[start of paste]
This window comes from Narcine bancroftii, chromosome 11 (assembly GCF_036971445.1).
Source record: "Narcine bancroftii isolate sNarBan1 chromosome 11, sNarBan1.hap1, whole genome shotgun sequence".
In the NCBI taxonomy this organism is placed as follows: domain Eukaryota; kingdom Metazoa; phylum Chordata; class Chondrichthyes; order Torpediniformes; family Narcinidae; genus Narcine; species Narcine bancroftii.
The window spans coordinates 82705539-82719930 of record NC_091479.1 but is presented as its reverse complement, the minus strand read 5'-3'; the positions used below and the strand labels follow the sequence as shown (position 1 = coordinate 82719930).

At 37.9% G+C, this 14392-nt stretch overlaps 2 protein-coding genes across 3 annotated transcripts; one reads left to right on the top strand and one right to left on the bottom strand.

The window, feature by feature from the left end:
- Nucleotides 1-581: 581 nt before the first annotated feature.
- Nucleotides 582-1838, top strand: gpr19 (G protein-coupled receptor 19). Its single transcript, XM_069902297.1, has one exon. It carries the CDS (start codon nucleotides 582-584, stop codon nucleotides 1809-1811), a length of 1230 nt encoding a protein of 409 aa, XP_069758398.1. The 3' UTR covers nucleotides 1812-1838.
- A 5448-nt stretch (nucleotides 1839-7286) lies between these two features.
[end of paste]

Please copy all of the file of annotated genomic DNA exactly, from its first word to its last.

This window comes from Narcine bancroftii, chromosome 11 (assembly GCF_036971445.1).
Source record: "Narcine bancroftii isolate sNarBan1 chromosome 11, sNarBan1.hap1, whole genome shotgun sequence".
In the NCBI taxonomy this organism is placed as follows: domain Eukaryota; kingdom Metazoa; phylum Chordata; class Chondrichthyes; order Torpediniformes; family Narcinidae; genus Narcine; species Narcine bancroftii.
The window spans coordinates 82705539-82719930 of record NC_091479.1 but is presented as its reverse complement, the minus strand read 5'-3'; the positions used below and the strand labels follow the sequence as shown (position 1 = coordinate 82719930).

At 37.9% G+C, this 14392-nt stretch overlaps 2 protein-coding genes across 3 annotated transcripts; one reads left to right on the top strand and one right to left on the bottom strand.

The window, feature by feature from the left end:
- Nucleotides 1-581: 581 nt before the first annotated feature.
- Nucleotides 582-1838, top strand: gpr19 (G protein-coupled receptor 19). Its single transcript, XM_069902297.1, has one exon. It carries the CDS (start codon nucleotides 582-584, stop codon nucleotides 1809-1811), a length of 1230 nt encoding a protein of 409 aa, XP_069758398.1. The 3' UTR covers nucleotides 1812-1838.
- A 5448-nt stretch (nucleotides 1839-7286) lies between these two features.